What happens to the investment that Telkom has made in fibre-optic cables and other hi-tech infrastructure for the 2010 soccer World Cup after the last whistle has been blown in the final game?
It’s a question that is worrying a number of executives in SA’s telecommunications industry.
According to Telkom, government has given the company a R950m guarantee, which it has drawn on to build telecoms infrastructure in the country’s soccer stadia.
Now, telecoms industry executives have begun asking what will happen to this infrastructure after the World Cup. Two senior executives have expressed their concerns privately to TechCentral about the situation.
There are worries that Telkom will be able to keep the infrastructure — even though it was paid for with taxpayers’ money — and use it to compete unfairly with its rivals. But that’s not so, says Telkom.
Concerned industry executives argue that the investments should be shared with other operators and not kept by the fixed-line incumbent. There’s a fear that Telkom will decommission the new infrastructure in areas where it doesn’t require it — such as in smaller towns like Rustenburg — rather than allow other operators access to it.
But Telkom’s 2010 World Cup programme director, Thami Magazi, plays down the concerns. In a written response to questions from TechCentral, he says government has only provided funding for the “access component” of the network in the stadia and for “video adaptation” from each of the venues to the International Broadcast Centre (IBC) in Johannesburg.
He says Telkom has used its own money, not government’s, to extend its core, national network.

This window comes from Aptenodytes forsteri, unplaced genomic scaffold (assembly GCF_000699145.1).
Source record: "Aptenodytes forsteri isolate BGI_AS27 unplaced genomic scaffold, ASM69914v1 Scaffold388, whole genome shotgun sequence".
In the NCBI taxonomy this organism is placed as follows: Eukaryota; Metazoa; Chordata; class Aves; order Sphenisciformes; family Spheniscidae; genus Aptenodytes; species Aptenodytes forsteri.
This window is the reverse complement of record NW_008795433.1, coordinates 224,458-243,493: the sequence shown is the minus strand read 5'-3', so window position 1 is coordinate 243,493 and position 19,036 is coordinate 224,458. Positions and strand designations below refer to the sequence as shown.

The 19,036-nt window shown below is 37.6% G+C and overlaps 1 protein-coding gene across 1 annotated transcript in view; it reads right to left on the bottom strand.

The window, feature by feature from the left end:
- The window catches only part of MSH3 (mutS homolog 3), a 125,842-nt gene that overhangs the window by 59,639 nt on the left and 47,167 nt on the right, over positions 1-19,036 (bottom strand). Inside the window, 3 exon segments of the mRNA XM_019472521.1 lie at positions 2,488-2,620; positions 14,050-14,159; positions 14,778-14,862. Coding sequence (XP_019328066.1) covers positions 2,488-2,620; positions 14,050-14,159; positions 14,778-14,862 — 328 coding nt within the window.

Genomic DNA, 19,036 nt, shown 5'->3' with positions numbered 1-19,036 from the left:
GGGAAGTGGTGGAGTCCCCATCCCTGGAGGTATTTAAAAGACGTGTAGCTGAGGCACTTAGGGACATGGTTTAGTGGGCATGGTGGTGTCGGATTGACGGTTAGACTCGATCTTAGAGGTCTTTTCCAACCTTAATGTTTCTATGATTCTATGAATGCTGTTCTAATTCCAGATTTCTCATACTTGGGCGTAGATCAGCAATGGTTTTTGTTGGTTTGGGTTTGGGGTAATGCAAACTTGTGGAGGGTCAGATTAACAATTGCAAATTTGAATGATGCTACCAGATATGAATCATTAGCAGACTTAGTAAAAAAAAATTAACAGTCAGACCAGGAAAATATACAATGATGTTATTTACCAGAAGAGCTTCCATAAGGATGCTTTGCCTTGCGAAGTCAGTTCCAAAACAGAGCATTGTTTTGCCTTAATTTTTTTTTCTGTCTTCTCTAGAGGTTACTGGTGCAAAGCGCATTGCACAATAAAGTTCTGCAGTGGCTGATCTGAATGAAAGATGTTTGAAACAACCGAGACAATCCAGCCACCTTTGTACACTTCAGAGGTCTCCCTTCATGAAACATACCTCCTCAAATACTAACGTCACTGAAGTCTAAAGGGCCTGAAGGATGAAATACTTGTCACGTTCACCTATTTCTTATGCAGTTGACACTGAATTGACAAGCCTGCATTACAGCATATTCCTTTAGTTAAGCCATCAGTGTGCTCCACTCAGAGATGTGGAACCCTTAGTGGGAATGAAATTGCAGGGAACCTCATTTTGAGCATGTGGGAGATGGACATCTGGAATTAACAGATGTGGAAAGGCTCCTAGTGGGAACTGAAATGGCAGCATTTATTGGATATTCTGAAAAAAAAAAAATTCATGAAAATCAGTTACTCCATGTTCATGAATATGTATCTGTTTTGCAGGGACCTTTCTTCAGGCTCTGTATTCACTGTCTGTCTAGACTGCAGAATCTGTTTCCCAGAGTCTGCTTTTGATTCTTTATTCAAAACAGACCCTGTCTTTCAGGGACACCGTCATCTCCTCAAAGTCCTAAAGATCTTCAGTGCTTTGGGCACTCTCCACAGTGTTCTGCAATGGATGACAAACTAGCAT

“Telkom’s core network upgrades are company-funded as part of its own master plan, which is based on a forecast of customer growth and demand,” says Magazi.
However, Telkom has offered to “fund or buy back some of the usable telecoms-related equipment” that it has installed using government money. Other operators are likely to be interested in joining the bidding.
Magazi says there is also discussion taking place between the department of communications and “other stakeholders with respect to the legacy of the network”.
Telkom’s rivals are also concerned by the fact that the operator won the contract from government to build the infrastructure for the World Cup without it ever having gone out on tender to other telecoms operators.
Magazi concedes that this happened. But he says Telkom was “deemed” by government to have the capability to meet all of Fifa’s requirements and, as such, was “appointed by the department of communications to fulfil the role”.
Under Fifa’s IT&T (information technology and telecoms) specifications, Telkom is required to supply:
- Dual fibre-optic routes out of each stadium to the IBC, with no single point of failure;
- Four-nines (99,99%) availability of the network and zero failure during any of the World Cup matches;
- A “self-healing” capability in its core network.
Telkom has installed two hubs, or telecoms exchanges, in each of the World Cup stadia to reduce further the possibility of service interruption.
The 2010 World Cup kicks off on 11 June with a match between SA and Mexico at Soccer City in Soweto, south-west of Johannesburg. — Duncan McLeod, TechCentral
- Image credit: Nozee Le Snoop